I think it was FDR who said, "The only thing we have to fear is fear itself." While I'm clearly not qualified to second-guess a man of Mr. Roosevelt's stature and wisdom, I beg to differ. While fear is indeed a powerful force, there are a couple of glaring omissions in that famous statement and if it were up to me, I'd amend it to read, "We have nothing to fear but fear itself--and of course, big hairy spiders and slimy, good-for-nothing snakes.
that make a lot more sense?
|Low down, good-for-nothing snake.|
Up to this point, I've handled spiders in much the same way as most other women do. I leave their demise (the crueler, the quicker, the better) to someone who is larger than me--and immeasurably taller, heavier and wearing bigger spider-thumpin' boots than his victim. As a child, I turned to my father; at home, I leave it to my son-in-law; elsewhere, it's any man who's handy at the moment. I wouldn't care if the President was busy delivering a State of the Union address--if I found a spider anywhere within a three-mile radius and he was the only man in the vicinity, it would be up to him to kill it. And I mean right then. The sooner, the better. No thinking about it, no emergency Cabinet sessions, no stalling for the appropriate moment, no quibbling over the definition of the word "kill." Now.
My preferred method (and the one I always suggest to my hired gun) is to first drown the spider with an entire spray can of toxic chemical, stomp it into an unrecognizable goo, then grind the goo into the ground/floor/cement, and follow up with final flushing down the toilet. If it were up to me, I'd add firepower, flames and explosive devices to the routine, but none of the men I've depended on over the years to do my dirty work would allow it. Wimps.
Snakes, unfortunately, are a different story. You don't often spray a snake to death, stomping them to smithereens is a bit too messy, and flushing them down the toilet is just not an option. In addition, snakes are sneaky, slimy and shiftless. In short, snakes are the enemy.
Well, I have met the enemy--and his name is Sam. He's an extraordinarily ugly little guy and lives in our gardening shed, along with some equally disgusting spiders, I'm sure. As if having the devil's playmate (and his henchmen) living in my back yard weren't bad enough, I have reason to believe the little demon's stalking me. I feel his beady eyes watching me whenever I venture outside the back door. He is, as my Dad would say, nothing but a lowdown, rotten snake-in-the-grass.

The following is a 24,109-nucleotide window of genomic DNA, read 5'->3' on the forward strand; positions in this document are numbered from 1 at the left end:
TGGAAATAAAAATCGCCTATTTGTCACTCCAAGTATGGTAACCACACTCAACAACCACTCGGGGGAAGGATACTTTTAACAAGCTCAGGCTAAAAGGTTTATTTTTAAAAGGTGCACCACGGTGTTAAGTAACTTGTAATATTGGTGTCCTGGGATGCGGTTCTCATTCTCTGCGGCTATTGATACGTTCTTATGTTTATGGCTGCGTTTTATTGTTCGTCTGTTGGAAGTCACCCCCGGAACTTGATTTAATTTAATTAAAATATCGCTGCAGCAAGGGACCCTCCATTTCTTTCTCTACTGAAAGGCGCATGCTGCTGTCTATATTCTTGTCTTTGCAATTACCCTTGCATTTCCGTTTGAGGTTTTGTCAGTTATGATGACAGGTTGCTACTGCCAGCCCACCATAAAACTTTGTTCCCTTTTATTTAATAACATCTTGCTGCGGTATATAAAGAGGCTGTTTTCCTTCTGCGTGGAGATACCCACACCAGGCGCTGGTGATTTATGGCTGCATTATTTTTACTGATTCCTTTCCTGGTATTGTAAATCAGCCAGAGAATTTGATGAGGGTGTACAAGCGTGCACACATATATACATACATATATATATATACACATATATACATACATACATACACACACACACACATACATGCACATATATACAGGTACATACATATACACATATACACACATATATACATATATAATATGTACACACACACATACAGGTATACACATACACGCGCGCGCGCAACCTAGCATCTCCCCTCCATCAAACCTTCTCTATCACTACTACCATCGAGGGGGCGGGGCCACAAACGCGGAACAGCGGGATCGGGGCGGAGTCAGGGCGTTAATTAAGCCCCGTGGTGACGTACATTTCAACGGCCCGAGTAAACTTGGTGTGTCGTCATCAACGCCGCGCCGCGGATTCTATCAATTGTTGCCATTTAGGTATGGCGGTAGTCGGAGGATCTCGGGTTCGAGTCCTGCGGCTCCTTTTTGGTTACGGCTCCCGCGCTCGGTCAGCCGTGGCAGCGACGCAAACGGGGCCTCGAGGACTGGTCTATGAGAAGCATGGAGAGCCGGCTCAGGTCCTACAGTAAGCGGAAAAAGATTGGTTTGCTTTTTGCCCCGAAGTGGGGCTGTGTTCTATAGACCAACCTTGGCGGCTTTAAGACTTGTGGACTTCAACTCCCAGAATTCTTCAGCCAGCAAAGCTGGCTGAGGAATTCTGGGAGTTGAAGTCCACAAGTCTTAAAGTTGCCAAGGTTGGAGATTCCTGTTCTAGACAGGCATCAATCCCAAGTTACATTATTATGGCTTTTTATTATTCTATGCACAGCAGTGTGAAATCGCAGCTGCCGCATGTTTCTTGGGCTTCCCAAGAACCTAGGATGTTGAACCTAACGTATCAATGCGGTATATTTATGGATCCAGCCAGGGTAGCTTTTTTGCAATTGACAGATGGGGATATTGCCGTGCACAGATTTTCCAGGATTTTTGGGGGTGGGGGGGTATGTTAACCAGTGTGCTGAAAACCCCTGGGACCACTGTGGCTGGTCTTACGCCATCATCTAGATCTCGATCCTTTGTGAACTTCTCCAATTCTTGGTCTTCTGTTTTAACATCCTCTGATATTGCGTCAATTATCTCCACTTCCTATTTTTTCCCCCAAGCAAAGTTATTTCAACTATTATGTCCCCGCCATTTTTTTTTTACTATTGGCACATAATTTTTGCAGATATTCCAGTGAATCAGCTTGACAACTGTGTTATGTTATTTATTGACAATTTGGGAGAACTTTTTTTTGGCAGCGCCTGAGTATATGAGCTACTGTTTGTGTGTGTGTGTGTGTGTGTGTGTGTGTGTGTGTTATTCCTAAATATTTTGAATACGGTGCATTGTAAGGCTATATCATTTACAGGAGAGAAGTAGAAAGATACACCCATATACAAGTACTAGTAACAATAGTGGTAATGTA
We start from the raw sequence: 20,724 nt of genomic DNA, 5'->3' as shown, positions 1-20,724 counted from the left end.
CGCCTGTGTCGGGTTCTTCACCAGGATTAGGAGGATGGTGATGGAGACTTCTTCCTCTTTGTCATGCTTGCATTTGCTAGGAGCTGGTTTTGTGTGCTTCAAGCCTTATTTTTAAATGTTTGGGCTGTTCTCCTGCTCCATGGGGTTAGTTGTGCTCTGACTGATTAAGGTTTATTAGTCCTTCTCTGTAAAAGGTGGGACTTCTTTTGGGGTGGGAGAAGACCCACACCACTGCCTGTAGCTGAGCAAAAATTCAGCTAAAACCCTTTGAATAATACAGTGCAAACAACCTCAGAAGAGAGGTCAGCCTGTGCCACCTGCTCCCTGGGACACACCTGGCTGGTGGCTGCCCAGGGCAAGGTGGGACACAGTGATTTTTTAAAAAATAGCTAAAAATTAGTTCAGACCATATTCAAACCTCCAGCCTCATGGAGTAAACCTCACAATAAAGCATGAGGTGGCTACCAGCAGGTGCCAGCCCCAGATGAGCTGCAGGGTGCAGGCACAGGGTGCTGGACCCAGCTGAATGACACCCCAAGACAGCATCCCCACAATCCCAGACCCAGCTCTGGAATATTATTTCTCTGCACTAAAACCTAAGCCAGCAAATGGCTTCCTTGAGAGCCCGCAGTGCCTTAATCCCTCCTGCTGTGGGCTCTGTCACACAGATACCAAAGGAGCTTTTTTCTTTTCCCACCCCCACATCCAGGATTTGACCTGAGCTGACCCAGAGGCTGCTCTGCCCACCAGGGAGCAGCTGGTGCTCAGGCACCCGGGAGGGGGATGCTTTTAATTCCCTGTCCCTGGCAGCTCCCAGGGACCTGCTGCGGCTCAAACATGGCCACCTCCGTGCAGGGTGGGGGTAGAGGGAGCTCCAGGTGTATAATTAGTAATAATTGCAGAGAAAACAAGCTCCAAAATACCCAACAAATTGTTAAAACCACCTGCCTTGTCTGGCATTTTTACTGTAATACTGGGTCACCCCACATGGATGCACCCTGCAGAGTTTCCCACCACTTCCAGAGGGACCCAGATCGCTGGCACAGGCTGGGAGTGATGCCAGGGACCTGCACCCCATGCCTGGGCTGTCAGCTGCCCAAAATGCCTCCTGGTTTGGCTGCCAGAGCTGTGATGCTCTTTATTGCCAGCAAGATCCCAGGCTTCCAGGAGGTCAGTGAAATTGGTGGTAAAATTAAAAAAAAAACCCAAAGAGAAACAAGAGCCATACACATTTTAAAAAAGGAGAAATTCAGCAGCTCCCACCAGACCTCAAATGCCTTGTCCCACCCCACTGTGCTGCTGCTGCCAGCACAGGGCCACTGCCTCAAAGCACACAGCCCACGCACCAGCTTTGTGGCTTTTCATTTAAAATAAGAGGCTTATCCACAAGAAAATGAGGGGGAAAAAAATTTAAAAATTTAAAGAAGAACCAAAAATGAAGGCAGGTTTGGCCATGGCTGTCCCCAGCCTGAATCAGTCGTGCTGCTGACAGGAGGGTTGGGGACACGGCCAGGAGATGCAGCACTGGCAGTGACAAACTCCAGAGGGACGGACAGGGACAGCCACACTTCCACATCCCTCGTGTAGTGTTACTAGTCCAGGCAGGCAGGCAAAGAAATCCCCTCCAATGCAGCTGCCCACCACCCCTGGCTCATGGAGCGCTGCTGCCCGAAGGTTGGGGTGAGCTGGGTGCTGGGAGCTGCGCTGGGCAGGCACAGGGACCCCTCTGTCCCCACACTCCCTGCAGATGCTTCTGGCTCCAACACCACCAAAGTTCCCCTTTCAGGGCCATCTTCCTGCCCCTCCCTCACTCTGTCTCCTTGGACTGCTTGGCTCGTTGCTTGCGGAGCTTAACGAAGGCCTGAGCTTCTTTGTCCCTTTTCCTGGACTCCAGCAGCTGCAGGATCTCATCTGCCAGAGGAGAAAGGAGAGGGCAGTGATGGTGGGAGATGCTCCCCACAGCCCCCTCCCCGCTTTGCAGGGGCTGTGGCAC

I'm not sure what kind of snake Sam is. I've never gotten close enough to look. Frankly, it wouldn't matter to me if he were St. Snake of Assisi--I'd still detest him. For a brief time this spring, I entertained a faint hope that he'd moved to Timbuktu or Siberia--or better yet, just plain died. But, oh no. Not Sam. He just grew longer and fatter and sneakier and slimier over the winter months. He also acquired a family and occasionally, his son (dubbed... what else? "Son of Sam") comes out to sun himself with his creepy dad. I'm sure he's being taught everything Sam, Sr. knows about the fine art of stalking. I shudder to think of it.
I must admit that the snake species hasn't had many good role models over the years. None, in fact. The first and most notorious of those role models brought eternal sin to mankind and our relationship with the serpent kingdom has gone downhill ever since. There are no fairy tales starring adorable snakes, you won't ever find one (thank goodness) tucked into a stocking come Christmas morning, and you seldom see a baby nursery decorated in a spiffy pastel "fang and rattler" theme. Still, a lot of God's creatures grow up with no moral guidance or parental support and you don't find them dangling from tree limbs enticing humans into a life of sin. No, the snake, by nature, is a morally depraved creature and as such, deserves our scorn.
But summer is over and, hopefully, the cold, hard winter will take its toll on Sam and his brood. I guess I'll find out next spring. In the meantime, I can still feel his little devil eyes boring into me as he watches my every move. Recently, I ran across a snakeskin--a grotesque reminder of his nasty intentions. The message was clear. I could almost hear his obscene little hiss: "I'm still here. I'm not going anywhere. I'm still stalking you. And now.... I'm naked."
Deborah Dee Harper (formerly from Michigan, Kentucky, Alaska, Mississippi, back to Alaska, and now Tennessee) still hates snakes and spiders. She's the mother to three, grandmother to six, and lives with her oldest daughter and her husband and their 18-month-old daughter (Molly), three cats, a black lab, a rabbit, and eight hermit crabs. Deborah writes inspirational and humorous Christian fiction for both children and adults. Her children's adventure book, Laramie on the Lam, was recently published and she just signed a three-book contract for an adult Christian fiction series. The first book, Misstep, will be published soon.
She can be reached at http://www.deborahdeeharper.com or firstname.lastname@example.org. She'd love to hear from you!